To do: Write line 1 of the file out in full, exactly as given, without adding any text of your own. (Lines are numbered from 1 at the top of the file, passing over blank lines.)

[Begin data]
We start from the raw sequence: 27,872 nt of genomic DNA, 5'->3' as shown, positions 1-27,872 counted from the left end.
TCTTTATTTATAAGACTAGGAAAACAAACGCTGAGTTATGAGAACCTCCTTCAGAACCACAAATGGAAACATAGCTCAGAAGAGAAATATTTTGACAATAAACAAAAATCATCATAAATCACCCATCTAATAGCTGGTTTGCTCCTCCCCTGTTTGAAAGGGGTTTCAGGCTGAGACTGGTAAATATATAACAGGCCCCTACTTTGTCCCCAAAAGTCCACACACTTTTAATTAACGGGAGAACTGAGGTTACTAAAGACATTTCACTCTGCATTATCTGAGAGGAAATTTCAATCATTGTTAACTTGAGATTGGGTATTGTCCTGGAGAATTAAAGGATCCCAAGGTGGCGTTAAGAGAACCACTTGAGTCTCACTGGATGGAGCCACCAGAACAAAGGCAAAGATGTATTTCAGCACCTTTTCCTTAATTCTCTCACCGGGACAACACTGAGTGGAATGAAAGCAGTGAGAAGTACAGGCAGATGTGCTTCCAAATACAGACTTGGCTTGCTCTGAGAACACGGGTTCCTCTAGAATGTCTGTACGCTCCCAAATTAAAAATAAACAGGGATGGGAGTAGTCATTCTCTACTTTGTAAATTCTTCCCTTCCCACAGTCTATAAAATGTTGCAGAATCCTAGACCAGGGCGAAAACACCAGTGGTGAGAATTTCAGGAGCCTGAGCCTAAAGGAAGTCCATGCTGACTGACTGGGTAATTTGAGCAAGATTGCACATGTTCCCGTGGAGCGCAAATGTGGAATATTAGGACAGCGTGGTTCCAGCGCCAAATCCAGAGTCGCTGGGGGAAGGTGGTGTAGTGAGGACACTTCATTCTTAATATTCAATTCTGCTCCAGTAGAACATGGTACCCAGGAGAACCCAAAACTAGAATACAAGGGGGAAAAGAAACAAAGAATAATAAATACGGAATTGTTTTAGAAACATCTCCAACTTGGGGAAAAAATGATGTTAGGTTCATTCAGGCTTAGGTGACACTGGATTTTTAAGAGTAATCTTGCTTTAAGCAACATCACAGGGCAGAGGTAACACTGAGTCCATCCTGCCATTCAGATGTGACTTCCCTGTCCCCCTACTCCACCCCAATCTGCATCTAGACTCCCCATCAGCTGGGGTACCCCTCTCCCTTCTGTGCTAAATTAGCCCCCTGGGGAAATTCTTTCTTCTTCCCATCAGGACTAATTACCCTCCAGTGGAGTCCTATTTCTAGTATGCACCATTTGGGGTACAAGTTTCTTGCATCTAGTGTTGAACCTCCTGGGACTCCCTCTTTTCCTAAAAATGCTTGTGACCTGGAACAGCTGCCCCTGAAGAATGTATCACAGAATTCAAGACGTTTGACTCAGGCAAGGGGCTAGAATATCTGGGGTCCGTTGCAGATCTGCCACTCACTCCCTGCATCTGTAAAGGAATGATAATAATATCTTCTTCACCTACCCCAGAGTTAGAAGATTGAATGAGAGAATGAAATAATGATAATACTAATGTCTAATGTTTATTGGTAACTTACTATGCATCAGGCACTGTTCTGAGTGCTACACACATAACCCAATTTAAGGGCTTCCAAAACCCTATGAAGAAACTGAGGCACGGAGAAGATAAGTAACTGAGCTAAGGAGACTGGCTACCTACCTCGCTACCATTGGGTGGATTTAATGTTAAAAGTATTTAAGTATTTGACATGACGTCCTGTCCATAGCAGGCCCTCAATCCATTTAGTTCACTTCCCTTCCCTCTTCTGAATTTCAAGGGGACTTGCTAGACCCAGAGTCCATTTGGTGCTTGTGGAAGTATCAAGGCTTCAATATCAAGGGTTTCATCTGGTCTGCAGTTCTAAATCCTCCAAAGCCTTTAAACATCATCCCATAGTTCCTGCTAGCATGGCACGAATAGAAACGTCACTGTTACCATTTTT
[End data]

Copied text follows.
We start from the raw sequence: 27,872 nt of genomic DNA, 5'->3' as shown, positions 1-27,872 counted from the left end.